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Is The Objective Of Demonetisation Lost In Dark Smoke? - Outside View by PersonalFN

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Is The Objective Of Demonetisation Lost In Dark Smoke?
Sep 5, 2018

The government's decision to discontinue high-value currency notes from circulation has been debatable ever since it was announced.

Hopefully, after the RBI's latest revelations, debates on the effectiveness of demonetisation will end.

It's crystal clear now.

Demonetisation was an ill-thought-out and poorly implemented strategy to tackle the problem of black money and counterfeit currency.

[Read: Surgical Strike On Black Money, Really?]

When Modi Sarkar demonetised Rs 500 and Rs 1,000 notes from the midnight of November 08, 2016, it thought crooks and black money hoarders won't return their illegitimate money to banking system.

But contrary to its expectations, 99.3% of the discontinued currency (in value terms) has returned to the system, as reported by the Reserve Bank of India (RBI).

Soon after RBI divulged this crucial data, Mr P. Chidambaram, a former finance minister and one of the prominent faces of the UPA government, took a pot-shots at the Modi government.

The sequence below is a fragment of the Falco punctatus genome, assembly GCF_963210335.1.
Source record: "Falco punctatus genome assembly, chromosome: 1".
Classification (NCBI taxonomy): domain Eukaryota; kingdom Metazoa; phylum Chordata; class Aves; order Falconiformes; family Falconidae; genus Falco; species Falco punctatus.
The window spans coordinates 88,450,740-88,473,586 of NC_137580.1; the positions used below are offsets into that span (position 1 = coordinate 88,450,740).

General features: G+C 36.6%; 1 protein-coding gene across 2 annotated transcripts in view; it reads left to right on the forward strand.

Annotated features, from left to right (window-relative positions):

He alleged that the government caused the country to suffer a dreadful shock, "So, government and RBI actually demonetised only Rs 13,000 crore and the country paid a huge price. Over 100 lives were lost. 15 crore daily wage earners lost their livelihood for several weeks. Thousands of SME (small and medium enterprise) units were shut down. Lakhs of jobs were destroyed."

Rebutting such arguments, a spokesperson of BJP claimed that demonetisation helped in formalising Indian economy. "In 2017-18, the net collection of direct taxes increased by 18%. Collection for 2016-17 was also higher than the previous year. More than 3 lakh shell companies have been closed. Another 50,000 are in the pipeline. This is a big step towards formalisation of Indian economy."